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Typical Wedding Ceremony

The following pages are provided to help give you an idea of the structure and content of a typical wedding ceremony. Apart from a few mandatory sentences the style and content of your ceremony can be designed by you.

PREAMBLE

This provides the opportunity for the Celebrant to gain the attention of the guests, ask them to turn off their mobile phones and to take their places for the ceremony.

It is also appropriate, at this point, to make mention of any instructions regarding photographs, arrival at reception venues or prohibitions on the use of confetti.

MARRIAGE ACT

I am required to make certain statements regarding the marriage act. These should not be altered and are included in my workbooks in bold print.

INTRODUCTION

The introduction provides the opportunity for couples to express what marriage means to them and the following is just one example.

(G) and (B), this is your day, your time, your celebration. Today you publicly declare the love and commitment you have expressed to each other many times before. Today, each of you declares for the whole world to see, that this other person has that special primary place in you life, that place that can only be given to one other.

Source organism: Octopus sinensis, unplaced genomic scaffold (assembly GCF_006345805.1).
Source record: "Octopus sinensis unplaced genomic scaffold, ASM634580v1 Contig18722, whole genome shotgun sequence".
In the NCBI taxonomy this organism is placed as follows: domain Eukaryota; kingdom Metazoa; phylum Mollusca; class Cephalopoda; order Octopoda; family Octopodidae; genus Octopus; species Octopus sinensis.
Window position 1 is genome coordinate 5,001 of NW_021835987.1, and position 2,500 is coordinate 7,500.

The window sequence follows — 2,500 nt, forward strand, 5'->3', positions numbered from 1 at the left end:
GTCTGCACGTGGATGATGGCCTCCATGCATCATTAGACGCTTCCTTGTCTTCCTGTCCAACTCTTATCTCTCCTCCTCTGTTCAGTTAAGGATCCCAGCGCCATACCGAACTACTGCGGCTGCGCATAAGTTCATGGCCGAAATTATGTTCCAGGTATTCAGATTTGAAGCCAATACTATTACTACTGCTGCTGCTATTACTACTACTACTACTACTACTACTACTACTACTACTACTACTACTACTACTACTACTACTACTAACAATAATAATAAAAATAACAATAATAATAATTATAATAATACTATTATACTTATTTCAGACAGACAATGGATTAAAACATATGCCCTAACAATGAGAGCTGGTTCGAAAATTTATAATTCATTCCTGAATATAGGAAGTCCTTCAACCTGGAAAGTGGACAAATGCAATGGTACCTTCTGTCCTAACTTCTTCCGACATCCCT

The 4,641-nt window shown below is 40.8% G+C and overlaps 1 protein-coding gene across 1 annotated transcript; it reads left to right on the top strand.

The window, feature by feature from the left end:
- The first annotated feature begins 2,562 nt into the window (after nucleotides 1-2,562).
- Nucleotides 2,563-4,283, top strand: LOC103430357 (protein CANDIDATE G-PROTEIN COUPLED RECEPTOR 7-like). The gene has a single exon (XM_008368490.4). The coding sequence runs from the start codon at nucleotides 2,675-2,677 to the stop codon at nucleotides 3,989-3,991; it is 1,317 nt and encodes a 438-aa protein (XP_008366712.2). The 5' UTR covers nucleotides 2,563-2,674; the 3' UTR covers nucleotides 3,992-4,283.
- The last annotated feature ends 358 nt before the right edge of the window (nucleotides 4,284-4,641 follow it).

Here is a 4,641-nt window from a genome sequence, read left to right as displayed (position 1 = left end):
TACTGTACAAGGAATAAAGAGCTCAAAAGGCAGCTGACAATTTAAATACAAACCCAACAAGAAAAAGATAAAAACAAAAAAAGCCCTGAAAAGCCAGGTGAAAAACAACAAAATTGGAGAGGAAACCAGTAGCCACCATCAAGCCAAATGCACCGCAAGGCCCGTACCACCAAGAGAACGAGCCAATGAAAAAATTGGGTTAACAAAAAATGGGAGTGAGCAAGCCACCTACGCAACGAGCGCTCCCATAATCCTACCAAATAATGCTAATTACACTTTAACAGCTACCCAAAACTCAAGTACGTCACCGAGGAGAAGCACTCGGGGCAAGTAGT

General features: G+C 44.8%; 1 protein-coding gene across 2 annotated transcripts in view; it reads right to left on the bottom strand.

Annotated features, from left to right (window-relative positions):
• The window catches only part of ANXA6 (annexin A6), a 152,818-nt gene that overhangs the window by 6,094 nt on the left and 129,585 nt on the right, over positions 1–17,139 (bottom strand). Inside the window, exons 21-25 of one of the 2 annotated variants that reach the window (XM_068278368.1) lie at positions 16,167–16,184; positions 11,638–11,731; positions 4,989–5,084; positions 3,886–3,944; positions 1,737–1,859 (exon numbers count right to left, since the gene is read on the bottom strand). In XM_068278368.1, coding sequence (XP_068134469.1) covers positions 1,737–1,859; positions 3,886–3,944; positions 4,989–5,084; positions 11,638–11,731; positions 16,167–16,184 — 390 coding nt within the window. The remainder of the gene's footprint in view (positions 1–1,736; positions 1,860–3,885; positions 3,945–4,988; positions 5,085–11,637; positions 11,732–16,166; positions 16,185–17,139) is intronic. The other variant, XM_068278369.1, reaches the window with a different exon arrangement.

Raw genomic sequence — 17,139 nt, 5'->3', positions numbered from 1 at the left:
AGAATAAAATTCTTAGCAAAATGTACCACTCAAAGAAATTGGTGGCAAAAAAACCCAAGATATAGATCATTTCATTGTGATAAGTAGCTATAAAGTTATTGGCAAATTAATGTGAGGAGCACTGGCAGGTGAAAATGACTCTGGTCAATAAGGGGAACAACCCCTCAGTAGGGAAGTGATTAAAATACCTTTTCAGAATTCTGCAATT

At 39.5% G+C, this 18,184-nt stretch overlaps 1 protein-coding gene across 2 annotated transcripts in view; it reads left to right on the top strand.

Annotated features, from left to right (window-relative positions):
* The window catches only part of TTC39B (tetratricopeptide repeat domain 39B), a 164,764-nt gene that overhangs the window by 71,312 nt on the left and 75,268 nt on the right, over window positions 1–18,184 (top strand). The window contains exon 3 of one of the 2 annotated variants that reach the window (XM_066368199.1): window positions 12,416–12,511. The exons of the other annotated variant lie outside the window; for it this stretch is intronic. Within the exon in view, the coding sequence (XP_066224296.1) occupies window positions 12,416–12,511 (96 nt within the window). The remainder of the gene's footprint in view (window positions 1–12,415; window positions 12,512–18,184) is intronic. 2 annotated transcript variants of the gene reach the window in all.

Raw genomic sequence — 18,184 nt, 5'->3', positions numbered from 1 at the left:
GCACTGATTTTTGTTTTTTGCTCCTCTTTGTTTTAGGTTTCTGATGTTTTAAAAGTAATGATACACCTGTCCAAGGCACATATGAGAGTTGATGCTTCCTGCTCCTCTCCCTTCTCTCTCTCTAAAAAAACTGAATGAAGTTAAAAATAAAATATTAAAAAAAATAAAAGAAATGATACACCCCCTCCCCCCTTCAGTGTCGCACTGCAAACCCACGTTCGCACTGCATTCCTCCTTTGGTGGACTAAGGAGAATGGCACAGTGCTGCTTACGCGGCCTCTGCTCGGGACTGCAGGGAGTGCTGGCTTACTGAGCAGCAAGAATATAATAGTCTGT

This reading and a selection of many others are included in my workbooks. Some examples provided are long and couples may cut, mix or match examples to suit themselves or they may write their own.

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PERSONAL INTRODUCTION

This provides the couple with the chance to relate some interesting aspects of their relationship to their guests. It creates a personal touch where the couple can let their guest know a bit of personal information about their background. A half page of notes written by the couple is suitable for this segment.

PRESENTATION OF BRIDE

This is a traditional part of any marriage ceremony and provides the ideal opportunity to involve the parents, children or other family members of both the Bride and the Groom.